The findings of a new study involving data from more than 20,000 individuals may lead to the better understanding of lung function and diseases like asthma and chronic obstructive pulmonary disease (COPD), the fourth leading cause of death in the United States.
The research, which pooled data from the Cohorts for Heart and Aging Research in Genomic Epidemiology (CHARGE) consortium, an ongoing study that combines genome-wide association study (GWAS) results from several population-based studies, provides insight into the mechanisms involved in reaching full lung capacity, and uncovered several DNA sequences linked to impaired pulmonary function.
Impaired lung function is a hallmark of COPD and other lung diseases and is linked to mortality from a wide range of other diseases, including cardiovascular disease and cancer. Knowing some of the genes involved is a first step towards understanding the relationship between lung function and mortality, as well as developing new interventions to manage lung diseases.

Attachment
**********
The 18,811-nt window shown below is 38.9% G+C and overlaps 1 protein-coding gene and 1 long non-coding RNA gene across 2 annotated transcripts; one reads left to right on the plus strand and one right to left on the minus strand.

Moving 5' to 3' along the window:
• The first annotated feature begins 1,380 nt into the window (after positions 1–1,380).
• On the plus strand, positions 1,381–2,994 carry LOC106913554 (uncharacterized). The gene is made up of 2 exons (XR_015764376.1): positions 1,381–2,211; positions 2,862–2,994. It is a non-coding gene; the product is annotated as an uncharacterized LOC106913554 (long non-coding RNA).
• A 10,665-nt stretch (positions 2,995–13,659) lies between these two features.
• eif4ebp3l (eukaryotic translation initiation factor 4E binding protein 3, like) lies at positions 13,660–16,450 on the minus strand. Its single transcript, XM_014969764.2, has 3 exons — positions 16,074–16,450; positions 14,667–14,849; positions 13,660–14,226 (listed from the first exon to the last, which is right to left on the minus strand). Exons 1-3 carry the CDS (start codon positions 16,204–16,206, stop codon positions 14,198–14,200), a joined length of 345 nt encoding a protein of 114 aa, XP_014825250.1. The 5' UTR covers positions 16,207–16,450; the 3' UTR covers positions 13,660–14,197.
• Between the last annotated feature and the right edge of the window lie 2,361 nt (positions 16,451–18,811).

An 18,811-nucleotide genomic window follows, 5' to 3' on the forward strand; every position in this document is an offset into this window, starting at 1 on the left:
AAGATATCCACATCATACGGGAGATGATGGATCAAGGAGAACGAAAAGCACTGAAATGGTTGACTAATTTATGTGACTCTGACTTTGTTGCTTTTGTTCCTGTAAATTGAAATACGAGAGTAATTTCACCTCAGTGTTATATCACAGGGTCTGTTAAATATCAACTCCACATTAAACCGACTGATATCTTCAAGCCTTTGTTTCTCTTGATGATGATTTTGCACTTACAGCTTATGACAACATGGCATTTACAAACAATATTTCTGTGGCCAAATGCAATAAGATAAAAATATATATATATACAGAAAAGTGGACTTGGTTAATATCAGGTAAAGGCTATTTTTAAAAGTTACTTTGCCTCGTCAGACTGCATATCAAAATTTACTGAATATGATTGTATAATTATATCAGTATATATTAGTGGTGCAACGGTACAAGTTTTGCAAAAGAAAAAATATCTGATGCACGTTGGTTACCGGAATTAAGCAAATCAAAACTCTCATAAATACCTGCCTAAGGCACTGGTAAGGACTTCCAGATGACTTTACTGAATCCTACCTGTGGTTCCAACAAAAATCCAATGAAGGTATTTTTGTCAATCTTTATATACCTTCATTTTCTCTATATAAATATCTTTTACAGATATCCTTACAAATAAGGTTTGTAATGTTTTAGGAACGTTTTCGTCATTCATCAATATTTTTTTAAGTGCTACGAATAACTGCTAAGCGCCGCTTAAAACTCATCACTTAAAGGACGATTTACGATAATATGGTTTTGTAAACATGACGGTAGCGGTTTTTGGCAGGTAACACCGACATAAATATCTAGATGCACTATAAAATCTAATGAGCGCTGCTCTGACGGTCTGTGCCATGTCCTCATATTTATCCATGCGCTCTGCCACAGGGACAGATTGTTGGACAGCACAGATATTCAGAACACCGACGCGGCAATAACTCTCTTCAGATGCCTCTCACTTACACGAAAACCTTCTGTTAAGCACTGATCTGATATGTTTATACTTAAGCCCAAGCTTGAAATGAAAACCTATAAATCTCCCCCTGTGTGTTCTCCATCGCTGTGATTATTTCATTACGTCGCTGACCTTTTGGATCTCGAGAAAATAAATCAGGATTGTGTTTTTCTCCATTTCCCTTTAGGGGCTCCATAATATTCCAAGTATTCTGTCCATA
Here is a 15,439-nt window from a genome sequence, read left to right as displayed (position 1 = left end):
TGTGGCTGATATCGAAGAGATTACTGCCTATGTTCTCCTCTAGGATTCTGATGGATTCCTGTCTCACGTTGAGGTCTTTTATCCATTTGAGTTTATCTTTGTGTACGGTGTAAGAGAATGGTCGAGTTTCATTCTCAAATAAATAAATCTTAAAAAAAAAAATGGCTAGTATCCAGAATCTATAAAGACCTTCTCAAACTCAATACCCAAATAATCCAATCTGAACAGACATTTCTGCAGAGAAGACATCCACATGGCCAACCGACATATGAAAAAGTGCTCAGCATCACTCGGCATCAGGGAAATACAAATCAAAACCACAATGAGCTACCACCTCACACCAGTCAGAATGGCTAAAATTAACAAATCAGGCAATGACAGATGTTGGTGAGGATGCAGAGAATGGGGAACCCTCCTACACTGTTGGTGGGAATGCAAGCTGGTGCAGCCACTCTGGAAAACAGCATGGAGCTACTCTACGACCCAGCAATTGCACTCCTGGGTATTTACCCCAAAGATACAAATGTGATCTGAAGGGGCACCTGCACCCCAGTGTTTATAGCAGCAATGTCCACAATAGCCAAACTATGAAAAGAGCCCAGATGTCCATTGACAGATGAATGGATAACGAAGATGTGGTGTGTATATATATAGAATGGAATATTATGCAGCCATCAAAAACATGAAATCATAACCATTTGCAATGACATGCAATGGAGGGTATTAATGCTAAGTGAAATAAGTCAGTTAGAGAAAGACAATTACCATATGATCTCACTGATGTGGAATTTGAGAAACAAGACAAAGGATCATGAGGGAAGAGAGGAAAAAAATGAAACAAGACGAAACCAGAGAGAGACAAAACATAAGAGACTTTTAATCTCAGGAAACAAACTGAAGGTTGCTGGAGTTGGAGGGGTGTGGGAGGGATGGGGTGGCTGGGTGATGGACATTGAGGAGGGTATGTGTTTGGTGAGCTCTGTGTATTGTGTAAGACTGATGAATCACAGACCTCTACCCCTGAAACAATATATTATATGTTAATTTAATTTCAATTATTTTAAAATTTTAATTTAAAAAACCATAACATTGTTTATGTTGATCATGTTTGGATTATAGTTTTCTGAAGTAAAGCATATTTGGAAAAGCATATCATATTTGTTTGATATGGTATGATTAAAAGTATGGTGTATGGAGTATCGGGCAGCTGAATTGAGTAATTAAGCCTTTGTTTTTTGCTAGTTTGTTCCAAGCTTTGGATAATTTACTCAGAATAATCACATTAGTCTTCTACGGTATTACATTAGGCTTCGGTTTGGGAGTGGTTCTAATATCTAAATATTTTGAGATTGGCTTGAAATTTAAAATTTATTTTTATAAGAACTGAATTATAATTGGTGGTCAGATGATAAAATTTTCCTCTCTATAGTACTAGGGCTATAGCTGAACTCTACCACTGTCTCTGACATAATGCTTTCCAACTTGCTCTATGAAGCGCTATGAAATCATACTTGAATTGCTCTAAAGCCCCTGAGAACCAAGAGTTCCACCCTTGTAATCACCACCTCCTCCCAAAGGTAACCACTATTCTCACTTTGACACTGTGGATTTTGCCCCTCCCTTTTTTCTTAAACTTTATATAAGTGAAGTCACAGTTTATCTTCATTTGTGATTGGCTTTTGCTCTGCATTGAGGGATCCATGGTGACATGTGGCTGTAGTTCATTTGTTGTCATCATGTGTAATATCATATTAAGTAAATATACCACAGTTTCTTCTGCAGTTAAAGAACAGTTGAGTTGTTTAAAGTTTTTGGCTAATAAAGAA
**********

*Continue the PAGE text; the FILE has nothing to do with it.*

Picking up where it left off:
Dr Stephanie London, senior investigator at the National Institute of Environmental Health Sciences (NIEHS), which is part of National Institutes of Health (NIH), and a senior author on the paper, said: "We have known for a while that genetic factors put some people at risk for lower lung function — a factor in COPD and a risk for early mortality. But, we did not know which specific genetic regions were involved. These findings point to specific gene regions."
"Leveraging our investment in collecting these samples has led to new findings and will help focus future research efforts," said Dr James Kiley, director of the Division of Lung Diseases at the National Heart, Lung, and Blood Institute (NHLBI).
Results of the analysis were published online in the December 13, 2009 issue of Nature Genetics.